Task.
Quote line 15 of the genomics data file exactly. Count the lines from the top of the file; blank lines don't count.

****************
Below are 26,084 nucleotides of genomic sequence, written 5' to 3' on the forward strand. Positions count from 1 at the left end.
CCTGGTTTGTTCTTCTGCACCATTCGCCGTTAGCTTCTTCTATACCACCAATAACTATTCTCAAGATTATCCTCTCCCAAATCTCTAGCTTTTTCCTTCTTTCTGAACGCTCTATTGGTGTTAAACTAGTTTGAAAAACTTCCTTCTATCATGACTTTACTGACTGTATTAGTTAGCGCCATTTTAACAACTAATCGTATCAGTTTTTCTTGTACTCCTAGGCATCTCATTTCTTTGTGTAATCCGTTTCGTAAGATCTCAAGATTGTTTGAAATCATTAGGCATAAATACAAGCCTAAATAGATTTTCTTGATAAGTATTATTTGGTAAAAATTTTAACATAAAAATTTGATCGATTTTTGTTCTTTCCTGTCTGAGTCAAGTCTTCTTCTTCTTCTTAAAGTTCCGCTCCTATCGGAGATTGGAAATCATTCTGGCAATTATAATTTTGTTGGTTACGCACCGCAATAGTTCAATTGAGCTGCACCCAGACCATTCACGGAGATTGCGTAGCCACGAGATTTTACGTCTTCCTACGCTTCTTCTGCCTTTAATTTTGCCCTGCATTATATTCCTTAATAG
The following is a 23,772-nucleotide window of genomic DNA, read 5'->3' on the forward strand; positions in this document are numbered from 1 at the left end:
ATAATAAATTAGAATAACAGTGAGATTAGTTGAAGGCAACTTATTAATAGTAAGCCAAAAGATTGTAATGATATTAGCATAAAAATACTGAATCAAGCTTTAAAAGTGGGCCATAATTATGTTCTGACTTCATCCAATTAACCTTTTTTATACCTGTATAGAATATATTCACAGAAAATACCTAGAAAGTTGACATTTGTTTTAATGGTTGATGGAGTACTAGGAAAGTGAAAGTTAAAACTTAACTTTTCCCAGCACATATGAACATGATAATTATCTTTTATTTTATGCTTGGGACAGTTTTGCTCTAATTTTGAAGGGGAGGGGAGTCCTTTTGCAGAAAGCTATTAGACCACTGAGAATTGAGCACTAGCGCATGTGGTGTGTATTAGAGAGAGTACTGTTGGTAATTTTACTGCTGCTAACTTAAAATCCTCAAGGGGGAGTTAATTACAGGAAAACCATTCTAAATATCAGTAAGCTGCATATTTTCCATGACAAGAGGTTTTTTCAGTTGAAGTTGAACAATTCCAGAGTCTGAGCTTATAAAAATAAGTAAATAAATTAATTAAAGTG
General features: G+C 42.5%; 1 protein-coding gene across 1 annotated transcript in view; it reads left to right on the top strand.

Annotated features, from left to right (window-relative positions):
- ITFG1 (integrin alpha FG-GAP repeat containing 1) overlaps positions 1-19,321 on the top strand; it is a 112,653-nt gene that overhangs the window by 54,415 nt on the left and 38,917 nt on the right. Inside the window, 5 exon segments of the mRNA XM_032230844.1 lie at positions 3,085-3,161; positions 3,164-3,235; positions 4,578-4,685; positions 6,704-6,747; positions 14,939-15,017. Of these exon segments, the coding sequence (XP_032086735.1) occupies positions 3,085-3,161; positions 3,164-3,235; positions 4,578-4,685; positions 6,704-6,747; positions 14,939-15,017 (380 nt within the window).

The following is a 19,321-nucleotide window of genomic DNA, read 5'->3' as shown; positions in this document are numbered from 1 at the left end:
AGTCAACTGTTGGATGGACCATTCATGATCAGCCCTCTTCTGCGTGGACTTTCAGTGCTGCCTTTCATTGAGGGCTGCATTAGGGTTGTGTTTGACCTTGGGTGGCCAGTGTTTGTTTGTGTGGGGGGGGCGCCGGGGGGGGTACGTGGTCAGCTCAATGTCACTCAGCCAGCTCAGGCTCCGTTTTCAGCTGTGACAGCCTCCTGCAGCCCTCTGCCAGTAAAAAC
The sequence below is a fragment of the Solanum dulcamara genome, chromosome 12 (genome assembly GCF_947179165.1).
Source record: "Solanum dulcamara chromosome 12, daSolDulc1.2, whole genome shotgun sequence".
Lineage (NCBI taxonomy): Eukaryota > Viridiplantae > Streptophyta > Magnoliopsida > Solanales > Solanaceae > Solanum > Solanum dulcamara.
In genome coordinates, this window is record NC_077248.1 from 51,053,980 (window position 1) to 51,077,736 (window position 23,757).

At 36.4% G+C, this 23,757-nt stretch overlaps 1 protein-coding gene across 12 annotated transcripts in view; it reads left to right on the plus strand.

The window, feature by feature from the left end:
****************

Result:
The window, feature by feature from the left end: